I consider adequate hot water on demand to be part of what the hotel commits to in accepting my reservation. My response to failure to provide hot water would depend on when the problem presented itself and how long it was expected to last:

    No hot water on arrival, no estimate of when it will be fixed: I’d consider this a walk. It doesn’t come from the hotel being too full, but it’s an inability to provide what’s committed to, similar to what happened when I arrived at the Hyatt Churchill in London a couple of hours after an accidental gas explosion. The hotel treated that as a walk without my having to ask for it.

    No hot water on arrival, expected to be fixed soon, and actually fixed soon: No big deal to me.

    Short outage, scheduled in advance so that I can plan around it: No big deal.

    Unexpected outage that I can work around: Inconvenient, but I wouldn’t ask for compensation.

    Unexpected outage that I can’t work around (like, I can’t shower before work or going to the airport): A big deal. I think I’d ask for the equivalent of half a night’s rate, and not settle for less than a quarter. They’ve failed to provide an essential part of what they promised. If the chain has a 100% satisfaction guarantee, I’d invoke it.

    Like you, the staff’s attitude would have a big impact on what I demanded and how insistent I was. In the case that prompted this discussion, I’d make a big fuss with corporate.

    1. Brian Cohen says:

      I cannot argue with you, Rich, as I believe that everything that you wrote is reasonable…

      …and the correction has been applied to the article. Thank you. I appreciate it.

  2. Gene says:

    Last time we had no hot water while preparing for our departure to the airport we refused to pay for our one night stay. The manager whined about how we should have been notified via card slid under our door and that we could have planned accordingly. Problem is that the union staff claimed that they couldn’t slide the cards under the doors because their contract didn’t allow it and they may injure their backs.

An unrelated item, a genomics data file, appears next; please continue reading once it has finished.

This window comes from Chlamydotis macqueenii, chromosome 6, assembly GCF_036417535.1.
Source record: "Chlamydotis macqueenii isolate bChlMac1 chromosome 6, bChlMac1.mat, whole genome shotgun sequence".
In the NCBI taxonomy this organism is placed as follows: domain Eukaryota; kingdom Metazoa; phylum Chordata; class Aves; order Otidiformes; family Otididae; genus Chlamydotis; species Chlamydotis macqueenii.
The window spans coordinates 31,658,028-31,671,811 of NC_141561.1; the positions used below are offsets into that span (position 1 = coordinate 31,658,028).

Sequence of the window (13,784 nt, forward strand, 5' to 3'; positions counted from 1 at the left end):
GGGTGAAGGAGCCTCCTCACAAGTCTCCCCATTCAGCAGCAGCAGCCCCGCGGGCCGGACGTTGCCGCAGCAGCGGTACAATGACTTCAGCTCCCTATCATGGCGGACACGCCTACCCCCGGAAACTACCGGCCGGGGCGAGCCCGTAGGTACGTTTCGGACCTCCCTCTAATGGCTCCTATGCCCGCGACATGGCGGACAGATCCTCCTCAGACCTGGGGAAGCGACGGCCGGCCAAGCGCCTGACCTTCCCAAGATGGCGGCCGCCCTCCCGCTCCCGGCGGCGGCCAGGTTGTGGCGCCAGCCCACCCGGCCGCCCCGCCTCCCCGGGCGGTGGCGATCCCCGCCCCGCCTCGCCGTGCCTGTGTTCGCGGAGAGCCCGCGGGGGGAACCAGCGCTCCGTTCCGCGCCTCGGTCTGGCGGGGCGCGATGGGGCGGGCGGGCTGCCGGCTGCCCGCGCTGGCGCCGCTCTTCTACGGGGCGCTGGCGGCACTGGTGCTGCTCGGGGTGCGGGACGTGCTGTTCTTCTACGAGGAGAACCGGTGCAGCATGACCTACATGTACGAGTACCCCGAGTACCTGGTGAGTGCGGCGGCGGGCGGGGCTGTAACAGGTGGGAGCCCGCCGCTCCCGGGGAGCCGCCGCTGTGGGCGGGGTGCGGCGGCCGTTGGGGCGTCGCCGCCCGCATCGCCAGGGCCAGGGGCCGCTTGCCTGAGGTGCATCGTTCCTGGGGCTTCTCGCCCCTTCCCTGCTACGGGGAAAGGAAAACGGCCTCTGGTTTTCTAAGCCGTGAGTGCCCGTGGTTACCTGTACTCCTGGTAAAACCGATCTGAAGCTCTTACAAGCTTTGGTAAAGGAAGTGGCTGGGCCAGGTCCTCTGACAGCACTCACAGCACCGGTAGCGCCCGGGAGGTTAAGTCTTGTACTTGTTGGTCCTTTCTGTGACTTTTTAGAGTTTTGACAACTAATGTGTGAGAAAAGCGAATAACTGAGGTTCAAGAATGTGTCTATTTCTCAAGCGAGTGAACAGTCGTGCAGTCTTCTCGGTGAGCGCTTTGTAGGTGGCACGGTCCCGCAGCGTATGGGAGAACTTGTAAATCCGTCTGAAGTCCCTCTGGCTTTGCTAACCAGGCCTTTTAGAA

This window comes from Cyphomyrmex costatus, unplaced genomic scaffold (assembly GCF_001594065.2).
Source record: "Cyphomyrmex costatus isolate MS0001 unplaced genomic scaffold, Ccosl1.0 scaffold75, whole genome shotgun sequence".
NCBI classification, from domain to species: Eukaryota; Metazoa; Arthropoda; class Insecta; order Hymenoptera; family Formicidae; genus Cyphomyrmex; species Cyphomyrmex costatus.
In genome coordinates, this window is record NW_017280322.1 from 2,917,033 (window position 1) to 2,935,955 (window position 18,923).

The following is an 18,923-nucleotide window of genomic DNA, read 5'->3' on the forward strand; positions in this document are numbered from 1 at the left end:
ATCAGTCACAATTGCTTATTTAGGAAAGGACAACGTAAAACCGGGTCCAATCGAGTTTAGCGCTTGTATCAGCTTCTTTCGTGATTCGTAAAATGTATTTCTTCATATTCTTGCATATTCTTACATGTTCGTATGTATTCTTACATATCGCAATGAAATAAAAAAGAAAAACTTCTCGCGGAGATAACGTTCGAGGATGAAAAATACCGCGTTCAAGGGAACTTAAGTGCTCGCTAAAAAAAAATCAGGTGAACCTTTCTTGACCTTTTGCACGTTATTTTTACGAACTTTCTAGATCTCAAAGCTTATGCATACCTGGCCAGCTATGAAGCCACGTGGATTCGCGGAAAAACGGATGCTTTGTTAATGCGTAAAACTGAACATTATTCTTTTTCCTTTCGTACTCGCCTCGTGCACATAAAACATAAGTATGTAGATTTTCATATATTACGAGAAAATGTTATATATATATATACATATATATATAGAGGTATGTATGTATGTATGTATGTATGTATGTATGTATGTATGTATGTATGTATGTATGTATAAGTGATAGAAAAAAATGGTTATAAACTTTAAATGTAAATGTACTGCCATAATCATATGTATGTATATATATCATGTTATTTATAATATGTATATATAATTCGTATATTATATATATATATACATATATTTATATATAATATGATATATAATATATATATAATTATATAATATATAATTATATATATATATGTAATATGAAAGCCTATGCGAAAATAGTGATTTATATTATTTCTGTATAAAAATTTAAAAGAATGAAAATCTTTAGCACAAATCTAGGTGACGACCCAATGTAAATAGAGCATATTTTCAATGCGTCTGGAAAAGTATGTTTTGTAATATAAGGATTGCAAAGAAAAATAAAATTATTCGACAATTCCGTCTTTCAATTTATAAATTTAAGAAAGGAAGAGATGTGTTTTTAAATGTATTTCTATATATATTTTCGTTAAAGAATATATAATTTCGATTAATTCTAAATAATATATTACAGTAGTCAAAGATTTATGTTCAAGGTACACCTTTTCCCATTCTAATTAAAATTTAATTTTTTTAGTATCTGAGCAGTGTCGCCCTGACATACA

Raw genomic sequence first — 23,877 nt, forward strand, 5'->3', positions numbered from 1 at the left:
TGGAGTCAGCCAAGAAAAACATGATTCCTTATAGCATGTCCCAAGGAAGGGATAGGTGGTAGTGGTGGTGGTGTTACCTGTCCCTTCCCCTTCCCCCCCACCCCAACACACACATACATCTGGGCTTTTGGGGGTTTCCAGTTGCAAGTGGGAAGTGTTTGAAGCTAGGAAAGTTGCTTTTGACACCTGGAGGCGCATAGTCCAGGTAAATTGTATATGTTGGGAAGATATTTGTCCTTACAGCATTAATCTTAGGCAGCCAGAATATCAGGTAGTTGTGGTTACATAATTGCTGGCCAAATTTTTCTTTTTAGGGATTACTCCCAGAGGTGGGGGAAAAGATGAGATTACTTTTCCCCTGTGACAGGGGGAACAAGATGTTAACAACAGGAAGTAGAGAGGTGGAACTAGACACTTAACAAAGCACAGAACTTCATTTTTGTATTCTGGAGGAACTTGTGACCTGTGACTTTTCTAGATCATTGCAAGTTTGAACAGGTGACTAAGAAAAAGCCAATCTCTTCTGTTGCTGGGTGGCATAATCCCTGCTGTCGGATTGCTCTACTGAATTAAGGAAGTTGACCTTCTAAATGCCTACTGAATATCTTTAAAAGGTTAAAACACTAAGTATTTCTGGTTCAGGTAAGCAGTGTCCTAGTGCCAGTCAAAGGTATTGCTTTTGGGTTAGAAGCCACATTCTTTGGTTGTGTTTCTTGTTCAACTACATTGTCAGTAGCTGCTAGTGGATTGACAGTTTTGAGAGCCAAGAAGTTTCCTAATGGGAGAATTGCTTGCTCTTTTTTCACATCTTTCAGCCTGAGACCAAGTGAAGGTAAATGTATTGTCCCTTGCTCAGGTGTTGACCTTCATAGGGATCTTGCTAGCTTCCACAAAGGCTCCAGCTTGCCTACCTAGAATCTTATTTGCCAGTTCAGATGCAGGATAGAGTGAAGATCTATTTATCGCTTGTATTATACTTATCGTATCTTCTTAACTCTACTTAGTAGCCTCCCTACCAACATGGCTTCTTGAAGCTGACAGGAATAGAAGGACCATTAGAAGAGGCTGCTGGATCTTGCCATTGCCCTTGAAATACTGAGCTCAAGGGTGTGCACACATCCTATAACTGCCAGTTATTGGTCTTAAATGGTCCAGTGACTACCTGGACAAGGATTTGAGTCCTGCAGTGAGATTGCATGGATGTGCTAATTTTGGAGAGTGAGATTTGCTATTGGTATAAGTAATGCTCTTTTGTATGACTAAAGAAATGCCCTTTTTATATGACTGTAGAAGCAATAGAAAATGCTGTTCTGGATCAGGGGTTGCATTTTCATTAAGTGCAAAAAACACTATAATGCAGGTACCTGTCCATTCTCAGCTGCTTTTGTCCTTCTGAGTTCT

3. Mike Saint says:

    HOT water is a DEFINITE must! I’ve only had 2 times in 25+ years of traveling where the hot water didn’t work. I complained and they gave me I believe a 50% discount. One time it was localized and I had to go to a hospitality suite type room to take a shower but it was a pain as it wasn’t ready yet. The other time I went to the spa and took a shower. Still inconvenient compared to taking one in your own room.

  4. D.A. says:

    Yes to compensation. This a basic requirement/expectation. Once in this situation, I encountered an unsympathetic and indifferent manager. The hotel had no health club/pool shower. One quick call to the local city health inspector with a complaint of a health code violation got a resolution real quick with the indifferent manager!

  5. Jimmy says:

    Yup, I would ask for a refund if I didn’t have hot water for my stay (one night of no hot water = one night refund, etc.) as I fully expect there to be hot water in my room.

  6. Scott says:

    Didn’t have hot water at the Novotel Rotorua one morning, they comped dinner for 2 and a bottle of wine.